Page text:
Prices of imported goods have been steadily rising, making imported goods and raw materials more expensive for U.S. consumers. So the story has been told. But last Friday marked the fourth consecutive monthly decline in the Import Price Inflation Index, and the 12-month percentage change has been dropping steadily since last July.
Should investors, then, question the need to build inflation hedges into their portfolios? I believe the answer is no. In fact, there are global factors developing right now that may only make the need for building inflation hedges through international bonds and foreign currencies more pronounced.
The pullback in import price inflation may be due to a combination of factors, such as a 7.3% drop in commodity prices, an 11.8% appreciation in the U.S. dollar and downward pressure due to global growth slowdown over the past twelve months. However, to my mind, all of these things are shorter term events. Commodity prices are likely to be supported by growing demand in emerging markets, and we expect the value of the dollar to lose ground to the currencies of stronger growth countries in the developing world. And underneath the surface, there are fundamental changes taking place in the global markets that are likely to usher in a trend of rising import prices. I believe these will only augment the need for building inflation hedges.
Take this startling statistic: According to the U.S. Bureau of Economic Analysis, 88% of manufactured goods consumed in 2010 were imported. One of our largest trading partners contributing to that 88%, China, has been undergoing some dramatic changes over recent years that I believe could cause price increases of imported products, not least its rising labor costs that are outstripping productivity and the long-term appreciation of its currency versus the U.S. dollar, now a cumulative 30.1% since the end of the pegged exchange rate in July 2005.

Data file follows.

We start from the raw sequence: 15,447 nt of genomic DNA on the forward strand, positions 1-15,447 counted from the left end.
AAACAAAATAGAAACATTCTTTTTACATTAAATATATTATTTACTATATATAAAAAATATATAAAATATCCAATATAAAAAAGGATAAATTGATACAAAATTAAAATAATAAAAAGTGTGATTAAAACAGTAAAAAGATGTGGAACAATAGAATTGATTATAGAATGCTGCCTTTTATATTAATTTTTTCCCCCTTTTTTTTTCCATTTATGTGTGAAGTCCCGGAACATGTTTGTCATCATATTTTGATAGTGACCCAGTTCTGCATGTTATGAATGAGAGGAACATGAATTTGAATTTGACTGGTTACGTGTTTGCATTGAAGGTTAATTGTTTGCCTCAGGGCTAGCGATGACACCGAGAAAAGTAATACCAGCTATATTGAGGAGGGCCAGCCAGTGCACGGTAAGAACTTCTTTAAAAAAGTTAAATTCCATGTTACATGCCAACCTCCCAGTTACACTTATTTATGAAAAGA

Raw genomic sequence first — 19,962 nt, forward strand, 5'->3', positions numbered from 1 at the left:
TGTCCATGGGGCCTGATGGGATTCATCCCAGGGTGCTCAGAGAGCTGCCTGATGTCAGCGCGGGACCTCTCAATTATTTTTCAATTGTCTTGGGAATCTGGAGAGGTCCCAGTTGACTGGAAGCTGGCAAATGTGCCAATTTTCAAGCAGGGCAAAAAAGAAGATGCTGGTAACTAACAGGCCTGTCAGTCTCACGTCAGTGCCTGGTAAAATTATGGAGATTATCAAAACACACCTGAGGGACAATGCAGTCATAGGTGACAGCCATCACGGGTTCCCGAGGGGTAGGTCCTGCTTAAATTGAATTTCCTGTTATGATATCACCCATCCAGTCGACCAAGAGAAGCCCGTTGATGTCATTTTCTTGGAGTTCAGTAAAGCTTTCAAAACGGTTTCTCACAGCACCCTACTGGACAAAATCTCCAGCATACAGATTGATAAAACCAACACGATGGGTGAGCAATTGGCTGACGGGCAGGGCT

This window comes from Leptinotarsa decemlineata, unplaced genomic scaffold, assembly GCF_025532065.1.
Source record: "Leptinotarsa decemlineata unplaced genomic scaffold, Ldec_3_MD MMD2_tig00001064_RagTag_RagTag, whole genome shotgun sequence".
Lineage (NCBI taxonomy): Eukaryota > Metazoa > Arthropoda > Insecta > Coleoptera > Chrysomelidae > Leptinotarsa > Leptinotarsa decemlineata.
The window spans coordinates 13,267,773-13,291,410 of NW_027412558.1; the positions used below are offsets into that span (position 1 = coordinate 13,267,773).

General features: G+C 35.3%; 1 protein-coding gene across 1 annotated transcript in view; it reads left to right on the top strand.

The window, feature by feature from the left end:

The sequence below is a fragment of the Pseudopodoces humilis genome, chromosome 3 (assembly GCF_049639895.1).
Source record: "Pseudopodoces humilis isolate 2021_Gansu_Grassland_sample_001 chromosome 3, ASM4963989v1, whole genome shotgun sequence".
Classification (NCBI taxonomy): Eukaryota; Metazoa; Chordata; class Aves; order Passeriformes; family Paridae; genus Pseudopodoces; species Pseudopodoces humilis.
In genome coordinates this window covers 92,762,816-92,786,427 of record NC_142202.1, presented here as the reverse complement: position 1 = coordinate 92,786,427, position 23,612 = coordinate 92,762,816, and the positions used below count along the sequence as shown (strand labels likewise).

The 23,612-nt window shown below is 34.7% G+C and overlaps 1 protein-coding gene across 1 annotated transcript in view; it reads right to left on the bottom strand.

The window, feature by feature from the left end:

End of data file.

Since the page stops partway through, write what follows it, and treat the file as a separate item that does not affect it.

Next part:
It’s likely that these two trends may continue in the long term, which will eventually cause Chinese exporters to raise prices in order to preserve profit margins, which would directly influence import inflation in the U.S. Additionally, China’s huge market and large global import penetration could also cause import inflation to rise indirectly through spillover effects to other countries’ imports, as well as in domestic markets.
The short answer is that even if the Import Price Inflation Index isn’t rising right now, that doesn’t necessarily mean that investors should forgo building inflation hedges into their portfolios. On the contrary, now may be the perfect time to consider fixed income and foreign currency exposure to the U.S.’s largest trading partners in an attempt to help ease the pain of future rising import prices.
 Based on the S&P Goldman Sachs Commodity Index for the 12-month period ending 7/30/12.
 Based on the U.S. Dollar Index, a measure of the dollar’s value against the currencies of its major trading partners, for the 12-month period ending 7/30/12.
Fixed income investing entails credit risks and interest rate risks. When interest rates rise, bond prices generally fall, and the Fund’s share prices can fall.
Foreign investments may be volatile and involve additional expenses and special risks, including currency fluctuations, foreign taxes and political and economic uncertainties.
Currency derivative investments may be particularly volatile and involve significant risks.